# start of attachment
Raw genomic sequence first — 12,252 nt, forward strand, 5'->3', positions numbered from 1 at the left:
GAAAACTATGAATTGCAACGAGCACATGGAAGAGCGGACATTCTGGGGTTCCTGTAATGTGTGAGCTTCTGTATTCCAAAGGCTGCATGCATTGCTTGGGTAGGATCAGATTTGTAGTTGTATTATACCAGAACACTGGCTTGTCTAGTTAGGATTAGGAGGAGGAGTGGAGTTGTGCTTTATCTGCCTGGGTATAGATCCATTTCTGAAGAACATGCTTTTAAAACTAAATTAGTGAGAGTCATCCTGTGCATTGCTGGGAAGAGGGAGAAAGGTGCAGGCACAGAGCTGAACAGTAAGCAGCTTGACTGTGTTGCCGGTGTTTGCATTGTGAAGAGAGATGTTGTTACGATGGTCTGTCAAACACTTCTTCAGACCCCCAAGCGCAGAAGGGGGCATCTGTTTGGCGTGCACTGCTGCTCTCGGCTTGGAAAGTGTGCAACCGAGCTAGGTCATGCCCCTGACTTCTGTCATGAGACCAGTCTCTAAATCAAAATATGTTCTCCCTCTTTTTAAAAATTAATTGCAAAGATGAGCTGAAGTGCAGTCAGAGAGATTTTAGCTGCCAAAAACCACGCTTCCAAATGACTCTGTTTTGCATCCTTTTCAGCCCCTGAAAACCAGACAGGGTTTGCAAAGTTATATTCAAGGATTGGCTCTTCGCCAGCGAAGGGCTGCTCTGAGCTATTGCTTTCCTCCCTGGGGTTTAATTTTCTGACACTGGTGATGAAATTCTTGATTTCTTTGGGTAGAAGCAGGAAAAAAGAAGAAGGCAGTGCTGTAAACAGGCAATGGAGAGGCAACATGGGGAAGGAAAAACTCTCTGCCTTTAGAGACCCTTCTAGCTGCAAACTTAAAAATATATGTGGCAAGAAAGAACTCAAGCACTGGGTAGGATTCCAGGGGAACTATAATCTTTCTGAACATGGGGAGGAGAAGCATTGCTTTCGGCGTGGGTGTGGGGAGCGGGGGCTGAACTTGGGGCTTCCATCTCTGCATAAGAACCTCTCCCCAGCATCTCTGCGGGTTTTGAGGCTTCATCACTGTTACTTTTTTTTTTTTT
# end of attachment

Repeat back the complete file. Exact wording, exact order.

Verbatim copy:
Raw genomic sequence first — 12,252 nt, forward strand, 5'->3', positions numbered from 1 at the left:
GAAAACTATGAATTGCAACGAGCACATGGAAGAGCGGACATTCTGGGGTTCCTGTAATGTGTGAGCTTCTGTATTCCAAAGGCTGCATGCATTGCTTGGGTAGGATCAGATTTGTAGTTGTATTATACCAGAACACTGGCTTGTCTAGTTAGGATTAGGAGGAGGAGTGGAGTTGTGCTTTATCTGCCTGGGTATAGATCCATTTCTGAAGAACATGCTTTTAAAACTAAATTAGTGAGAGTCATCCTGTGCATTGCTGGGAAGAGGGAGAAAGGTGCAGGCACAGAGCTGAACAGTAAGCAGCTTGACTGTGTTGCCGGTGTTTGCATTGTGAAGAGAGATGTTGTTACGATGGTCTGTCAAACACTTCTTCAGACCCCCAAGCGCAGAAGGGGGCATCTGTTTGGCGTGCACTGCTGCTCTCGGCTTGGAAAGTGTGCAACCGAGCTAGGTCATGCCCCTGACTTCTGTCATGAGACCAGTCTCTAAATCAAAATATGTTCTCCCTCTTTTTAAAAATTAATTGCAAAGATGAGCTGAAGTGCAGTCAGAGAGATTTTAGCTGCCAAAAACCACGCTTCCAAATGACTCTGTTTTGCATCCTTTTCAGCCCCTGAAAACCAGACAGGGTTTGCAAAGTTATATTCAAGGATTGGCTCTTCGCCAGCGAAGGGCTGCTCTGAGCTATTGCTTTCCTCCCTGGGGTTTAATTTTCTGACACTGGTGATGAAATTCTTGATTTCTTTGGGTAGAAGCAGGAAAAAAGAAGAAGGCAGTGCTGTAAACAGGCAATGGAGAGGCAACATGGGGAAGGAAAAACTCTCTGCCTTTAGAGACCCTTCTAGCTGCAAACTTAAAAATATATGTGGCAAGAAAGAACTCAAGCACTGGGTAGGATTCCAGGGGAACTATAATCTTTCTGAACATGGGGAGGAGAAGCATTGCTTTCGGCGTGGGTGTGGGGAGCGGGGGCTGAACTTGGGGCTTCCATCTCTGCATAAGAACCTCTCCCCAGCATCTCTGCGGGTTTTGAGGCTTCATCACTGTTACTTTTTTTTTTTTT